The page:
Meranda Warborg was arrested this week. The 29-year-old Minneapolis woman was charged with prostituting two young girls, 15 and 17 years of age, who ran away from their homes in Eau Claire, Wiscconsin.
The girls told police that Warborg kept them drugged up with, variously, cocaine, crystal meth, heroin and ecstasy. She also assigned them a bedroom where they provided sex for pay to dirty old men.
Police tracked down Warborg through a cell phone number accompanying an online advertisement she posted on Backpage.com – but of course – featuring her under-aged lingerie-clad call girls in suggestive poses.
Against that backdrop, the Minneapolis City Council yesterday approved a unanimous resolution demanding that Village Voice Media, owner of Backpage.com, stop accepting classified ads for “adult services,” which enable pimps (as well as online madams like Warborg) to traffic in under-age girls.
Breaking Free, a Twin Cities organization that helps victims of the sex trade, said that more than 80 girls under 18 years of age have sought the group’s help over the past year. And 40 percent of those poor young girls had been sold on Backpage.com.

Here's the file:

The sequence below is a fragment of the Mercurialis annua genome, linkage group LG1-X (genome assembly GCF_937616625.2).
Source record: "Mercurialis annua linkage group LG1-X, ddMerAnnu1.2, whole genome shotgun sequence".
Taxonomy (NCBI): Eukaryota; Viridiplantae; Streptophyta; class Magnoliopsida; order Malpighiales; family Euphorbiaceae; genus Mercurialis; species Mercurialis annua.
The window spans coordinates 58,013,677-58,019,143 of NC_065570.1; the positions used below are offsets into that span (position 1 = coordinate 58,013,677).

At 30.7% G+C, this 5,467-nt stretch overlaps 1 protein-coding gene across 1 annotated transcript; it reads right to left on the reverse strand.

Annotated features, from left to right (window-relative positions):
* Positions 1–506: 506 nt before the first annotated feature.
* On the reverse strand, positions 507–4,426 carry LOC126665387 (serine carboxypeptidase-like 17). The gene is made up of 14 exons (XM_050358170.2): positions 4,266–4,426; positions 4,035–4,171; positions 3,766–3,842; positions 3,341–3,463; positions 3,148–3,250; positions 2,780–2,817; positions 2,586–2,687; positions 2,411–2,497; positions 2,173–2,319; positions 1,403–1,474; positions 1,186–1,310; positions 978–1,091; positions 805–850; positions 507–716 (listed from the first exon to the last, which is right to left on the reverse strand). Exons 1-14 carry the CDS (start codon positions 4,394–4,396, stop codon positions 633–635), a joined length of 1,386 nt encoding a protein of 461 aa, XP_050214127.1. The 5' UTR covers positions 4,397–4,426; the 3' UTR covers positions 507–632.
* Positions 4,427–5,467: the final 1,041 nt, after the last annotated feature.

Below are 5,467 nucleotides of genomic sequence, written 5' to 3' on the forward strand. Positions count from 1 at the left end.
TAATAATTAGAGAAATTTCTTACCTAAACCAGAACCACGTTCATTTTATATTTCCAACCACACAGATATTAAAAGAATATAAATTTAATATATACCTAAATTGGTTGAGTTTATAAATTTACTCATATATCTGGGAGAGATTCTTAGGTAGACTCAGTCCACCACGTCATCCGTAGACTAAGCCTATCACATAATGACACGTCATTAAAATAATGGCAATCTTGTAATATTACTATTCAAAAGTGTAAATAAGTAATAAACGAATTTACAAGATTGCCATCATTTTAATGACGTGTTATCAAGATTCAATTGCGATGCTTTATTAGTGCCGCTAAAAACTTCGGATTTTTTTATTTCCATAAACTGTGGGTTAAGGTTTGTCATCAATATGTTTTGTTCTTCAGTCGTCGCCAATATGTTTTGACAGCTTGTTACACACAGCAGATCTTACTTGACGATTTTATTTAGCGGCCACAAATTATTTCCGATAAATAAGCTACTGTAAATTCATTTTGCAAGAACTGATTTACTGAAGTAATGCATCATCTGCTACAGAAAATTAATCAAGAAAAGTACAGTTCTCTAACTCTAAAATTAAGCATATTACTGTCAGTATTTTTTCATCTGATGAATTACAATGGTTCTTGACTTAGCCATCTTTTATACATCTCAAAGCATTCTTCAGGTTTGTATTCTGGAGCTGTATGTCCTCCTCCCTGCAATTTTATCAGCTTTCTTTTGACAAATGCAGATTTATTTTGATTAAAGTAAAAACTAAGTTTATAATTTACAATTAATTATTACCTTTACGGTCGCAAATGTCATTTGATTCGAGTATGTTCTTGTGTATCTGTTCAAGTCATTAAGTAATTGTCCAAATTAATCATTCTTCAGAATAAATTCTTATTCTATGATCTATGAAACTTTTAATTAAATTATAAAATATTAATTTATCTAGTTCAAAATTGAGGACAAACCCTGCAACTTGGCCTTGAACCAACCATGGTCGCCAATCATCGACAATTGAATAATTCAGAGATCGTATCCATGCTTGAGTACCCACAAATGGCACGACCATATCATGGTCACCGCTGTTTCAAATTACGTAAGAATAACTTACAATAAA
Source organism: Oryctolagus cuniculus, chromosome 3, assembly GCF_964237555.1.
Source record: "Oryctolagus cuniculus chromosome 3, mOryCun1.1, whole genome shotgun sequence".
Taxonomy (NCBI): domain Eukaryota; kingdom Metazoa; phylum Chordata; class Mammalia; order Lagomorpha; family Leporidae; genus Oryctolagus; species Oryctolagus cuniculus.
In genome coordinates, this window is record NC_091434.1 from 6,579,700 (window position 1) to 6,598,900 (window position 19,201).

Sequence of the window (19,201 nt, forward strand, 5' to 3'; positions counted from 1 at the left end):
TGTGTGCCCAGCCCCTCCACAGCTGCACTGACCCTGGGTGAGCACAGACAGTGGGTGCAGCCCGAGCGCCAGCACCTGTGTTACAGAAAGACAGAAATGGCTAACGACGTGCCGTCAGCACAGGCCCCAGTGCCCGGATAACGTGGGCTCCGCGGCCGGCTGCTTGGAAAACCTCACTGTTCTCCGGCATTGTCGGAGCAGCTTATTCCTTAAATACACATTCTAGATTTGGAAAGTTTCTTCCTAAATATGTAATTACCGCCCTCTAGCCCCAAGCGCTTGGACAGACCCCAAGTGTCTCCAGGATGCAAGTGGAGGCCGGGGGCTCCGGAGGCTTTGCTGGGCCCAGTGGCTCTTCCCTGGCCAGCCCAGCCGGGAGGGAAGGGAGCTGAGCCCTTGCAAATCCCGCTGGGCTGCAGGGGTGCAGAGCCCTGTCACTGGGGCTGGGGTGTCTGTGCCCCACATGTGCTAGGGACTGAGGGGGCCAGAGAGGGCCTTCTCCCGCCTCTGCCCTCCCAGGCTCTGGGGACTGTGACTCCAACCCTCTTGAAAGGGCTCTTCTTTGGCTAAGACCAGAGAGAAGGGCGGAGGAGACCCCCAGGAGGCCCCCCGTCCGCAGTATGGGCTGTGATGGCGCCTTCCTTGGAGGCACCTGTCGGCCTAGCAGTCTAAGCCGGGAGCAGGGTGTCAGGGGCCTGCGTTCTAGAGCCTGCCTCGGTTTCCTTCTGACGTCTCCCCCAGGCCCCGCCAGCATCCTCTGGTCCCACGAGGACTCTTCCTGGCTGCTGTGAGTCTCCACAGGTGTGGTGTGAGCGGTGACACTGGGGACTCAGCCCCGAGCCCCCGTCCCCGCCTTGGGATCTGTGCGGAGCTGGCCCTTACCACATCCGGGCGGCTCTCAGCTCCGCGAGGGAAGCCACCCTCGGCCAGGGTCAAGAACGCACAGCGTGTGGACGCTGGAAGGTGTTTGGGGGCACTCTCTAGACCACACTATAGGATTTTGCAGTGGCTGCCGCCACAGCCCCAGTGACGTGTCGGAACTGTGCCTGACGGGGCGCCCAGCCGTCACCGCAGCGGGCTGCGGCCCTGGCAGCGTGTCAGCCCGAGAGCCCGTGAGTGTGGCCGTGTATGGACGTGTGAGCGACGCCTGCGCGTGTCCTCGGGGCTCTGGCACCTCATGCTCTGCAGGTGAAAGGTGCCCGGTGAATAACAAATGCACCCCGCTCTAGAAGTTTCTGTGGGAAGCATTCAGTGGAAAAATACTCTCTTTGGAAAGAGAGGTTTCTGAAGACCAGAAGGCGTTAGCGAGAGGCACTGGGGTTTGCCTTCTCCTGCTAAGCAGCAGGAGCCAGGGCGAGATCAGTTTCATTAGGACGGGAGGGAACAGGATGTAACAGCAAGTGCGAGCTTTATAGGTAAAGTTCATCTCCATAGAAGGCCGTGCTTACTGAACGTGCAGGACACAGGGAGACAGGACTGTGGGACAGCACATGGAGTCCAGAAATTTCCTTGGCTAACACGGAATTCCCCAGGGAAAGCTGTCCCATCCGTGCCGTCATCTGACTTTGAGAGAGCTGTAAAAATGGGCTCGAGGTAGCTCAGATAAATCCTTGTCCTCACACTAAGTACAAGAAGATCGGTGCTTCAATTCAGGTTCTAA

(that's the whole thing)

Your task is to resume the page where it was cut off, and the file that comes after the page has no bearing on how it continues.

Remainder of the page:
The outrage is that Village Voice Media defends its complicity in juvenile sex trafficking by hiding behind the First Amendment, insisting that it has the right to publish any and every kind of advertising it sees fit.
“These ads may be distasteful,” said Liz McDougall, the company’s general counsel, but the adult services offered “are legal.”
Village Voice Media CEO Jim Larkin goes so far as to say that its advertising approach, with respect to Backpage.com, “is very libertarian.”
Well, I know more than a few libertarians. And some maintain that prostitution should be legal, as it amounts to a contract of sorts between consenting adults (a point of view with which this Christian disagrees).
But not even the most rock-robbed libertarians I know believe that juvenile prostitution should be legal; the kind of under-age sex trafficking that Backpage.com enables.
McDougall claims that her bosses at Village Voice Media, CEO Larkin and Executive Editor Michael Lacey, are “family men” who “want to stop the exploitation of children.”
Well, let them prove it. Get rid of the “adult services” section on Backpage.com and the dirty money that goes with it.